Curated worked with Marie Curie on a three month PR campaign, as part of an integrated SEO strategy devised by Marie Curie’s in-house SEO. The campaign worked to encourage involvement in, and donations to, The Great Daffodil Appeal.
To encourage involvement in, and donations to The Great Daffodil Appeal, Marie Curie’s annual appeal to raise money for Marie Curie nurses. Marie Curie provides end of life care to terminally ill patients and their families. The end goal was to achieve this using only digital PR.
The campaign would be broken into two phases: recruitment, which would involve encouraging audiences to take part in fundraising activities; and donation, which would focus on having people actually wanting to donate.
The main challenges in this campaign were two-fold: first, to gain the right type of exposure, and second, to create content that would spur people into action and donate. To do this, Curated researched the psychology behind giving, as well as the type of people who are more likely to give.
The content would drive the start of a ‘supporter journey’, which would engage readers in the process of giving, and make the idea of helping others something they could tangibly feel as being part of their own lives. Curated needed to expose the benefits of giving, and draw out the recognisably human impacts of it that its audience could relate to. The idea of being able to make change needed to be palpable, so that the audience felt it was something realistically within their power to do by getting involved in the campaign.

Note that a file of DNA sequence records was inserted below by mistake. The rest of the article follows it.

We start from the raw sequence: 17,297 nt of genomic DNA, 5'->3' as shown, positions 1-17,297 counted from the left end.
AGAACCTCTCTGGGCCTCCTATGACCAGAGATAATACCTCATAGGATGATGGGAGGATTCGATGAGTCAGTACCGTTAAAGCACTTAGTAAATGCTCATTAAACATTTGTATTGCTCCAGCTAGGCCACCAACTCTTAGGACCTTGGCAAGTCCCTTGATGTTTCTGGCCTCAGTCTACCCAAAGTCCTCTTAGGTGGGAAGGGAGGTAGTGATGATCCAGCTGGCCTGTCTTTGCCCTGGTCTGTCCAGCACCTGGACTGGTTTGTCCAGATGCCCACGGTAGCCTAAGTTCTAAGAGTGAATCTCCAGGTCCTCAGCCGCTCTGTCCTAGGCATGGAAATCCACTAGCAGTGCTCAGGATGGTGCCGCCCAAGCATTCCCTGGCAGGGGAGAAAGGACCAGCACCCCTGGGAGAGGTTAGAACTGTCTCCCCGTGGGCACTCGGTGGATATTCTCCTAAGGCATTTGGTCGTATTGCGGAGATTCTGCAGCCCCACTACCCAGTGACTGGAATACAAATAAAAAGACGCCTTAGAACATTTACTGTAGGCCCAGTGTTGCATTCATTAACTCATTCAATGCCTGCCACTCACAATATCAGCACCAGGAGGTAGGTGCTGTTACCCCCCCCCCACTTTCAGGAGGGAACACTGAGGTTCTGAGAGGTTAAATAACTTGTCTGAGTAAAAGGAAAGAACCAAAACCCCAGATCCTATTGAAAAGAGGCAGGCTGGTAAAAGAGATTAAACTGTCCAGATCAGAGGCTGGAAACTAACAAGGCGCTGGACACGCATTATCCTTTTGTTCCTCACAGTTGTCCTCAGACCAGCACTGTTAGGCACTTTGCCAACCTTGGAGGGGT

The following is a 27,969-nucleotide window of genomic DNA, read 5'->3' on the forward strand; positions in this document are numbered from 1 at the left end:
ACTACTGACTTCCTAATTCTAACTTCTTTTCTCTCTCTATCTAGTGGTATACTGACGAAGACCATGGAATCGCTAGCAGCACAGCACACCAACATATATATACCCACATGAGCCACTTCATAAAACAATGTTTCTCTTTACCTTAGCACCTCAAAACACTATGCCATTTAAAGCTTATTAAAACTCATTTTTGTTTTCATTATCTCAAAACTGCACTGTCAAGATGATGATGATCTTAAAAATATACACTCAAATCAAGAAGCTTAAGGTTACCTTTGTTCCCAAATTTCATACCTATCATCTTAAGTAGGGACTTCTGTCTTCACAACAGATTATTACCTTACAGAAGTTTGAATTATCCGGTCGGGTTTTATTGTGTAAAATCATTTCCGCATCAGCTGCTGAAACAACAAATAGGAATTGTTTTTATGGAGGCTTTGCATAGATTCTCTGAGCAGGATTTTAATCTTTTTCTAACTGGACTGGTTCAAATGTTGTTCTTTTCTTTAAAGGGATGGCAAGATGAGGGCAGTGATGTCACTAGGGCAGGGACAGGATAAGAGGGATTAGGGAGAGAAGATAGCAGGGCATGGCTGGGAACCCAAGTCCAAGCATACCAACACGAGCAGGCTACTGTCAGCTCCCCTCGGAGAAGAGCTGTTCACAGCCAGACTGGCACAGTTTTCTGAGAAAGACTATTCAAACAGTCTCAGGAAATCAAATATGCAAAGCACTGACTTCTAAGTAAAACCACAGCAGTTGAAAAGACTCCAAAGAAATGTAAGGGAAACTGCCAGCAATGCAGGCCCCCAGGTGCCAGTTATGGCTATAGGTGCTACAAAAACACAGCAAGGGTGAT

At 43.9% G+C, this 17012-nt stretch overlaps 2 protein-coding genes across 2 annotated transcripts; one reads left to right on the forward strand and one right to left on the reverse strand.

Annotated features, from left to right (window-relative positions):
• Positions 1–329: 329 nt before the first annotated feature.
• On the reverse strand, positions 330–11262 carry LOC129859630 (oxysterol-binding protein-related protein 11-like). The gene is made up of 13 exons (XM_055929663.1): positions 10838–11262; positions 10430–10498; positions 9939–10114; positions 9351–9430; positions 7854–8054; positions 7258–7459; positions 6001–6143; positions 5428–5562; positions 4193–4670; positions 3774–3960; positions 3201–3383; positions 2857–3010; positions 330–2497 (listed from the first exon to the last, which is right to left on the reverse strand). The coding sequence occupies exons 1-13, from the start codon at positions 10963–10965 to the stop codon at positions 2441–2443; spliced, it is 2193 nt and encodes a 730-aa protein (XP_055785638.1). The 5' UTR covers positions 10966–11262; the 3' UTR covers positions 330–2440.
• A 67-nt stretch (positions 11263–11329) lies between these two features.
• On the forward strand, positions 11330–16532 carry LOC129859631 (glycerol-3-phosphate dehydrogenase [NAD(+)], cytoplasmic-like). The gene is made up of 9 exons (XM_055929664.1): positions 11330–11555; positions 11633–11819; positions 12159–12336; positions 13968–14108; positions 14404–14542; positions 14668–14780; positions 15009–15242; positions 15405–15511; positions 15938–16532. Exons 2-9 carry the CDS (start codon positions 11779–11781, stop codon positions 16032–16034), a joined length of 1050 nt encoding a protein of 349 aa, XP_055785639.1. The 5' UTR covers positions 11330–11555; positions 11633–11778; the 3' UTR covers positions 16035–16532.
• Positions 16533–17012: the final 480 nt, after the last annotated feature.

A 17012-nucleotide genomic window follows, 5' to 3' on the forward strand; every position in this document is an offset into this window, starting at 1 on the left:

Messaging for phase one was both practical and aspirational, and gave information and ideas about how one might get involved in a fundraising event. Phase two took a more direct approach, and drew out human stories that were relevant to smaller, more engaged audiences.
Curated found in its research that interest in human stories was particularly strong within local communities: audiences were more likely to engage with and feel connected to stories about their own community, and feel more willing and able to contribute to making change. Publications for parents — particularly mum blogs — were also considered as targets, as the research showed that these groups were more likely to be interested in contributing to social good, and more likely to donate to a good cause.
For phase one, Curated targeted blogs who had created a sense of community with their followers: mum and dad bloggers, wedding bloggers, and a student newspaper. They pitched and created a mix of practical and emotive content that detailed how people might get involved with fundraising, as well as content promoting the campaign.
Phase two was more direct in nature, with content focused on human stories that drew out emotion and community spirit. Where better to place this content than local news outlets? Curated turned to its journalism roots to dig up stories that would be relevant to these communities, and found some remarkable stories about people who had been involved in, or affected by Marie Curie.
Curated managed to exceed its targets and gain coverage across a range of local news publications, as well as a few large national outlets, such as Lifehack. As suspected, it had the most success when pitching human interest, and news stories to outlets. All publications gained coverage exceeding the quality target it was given.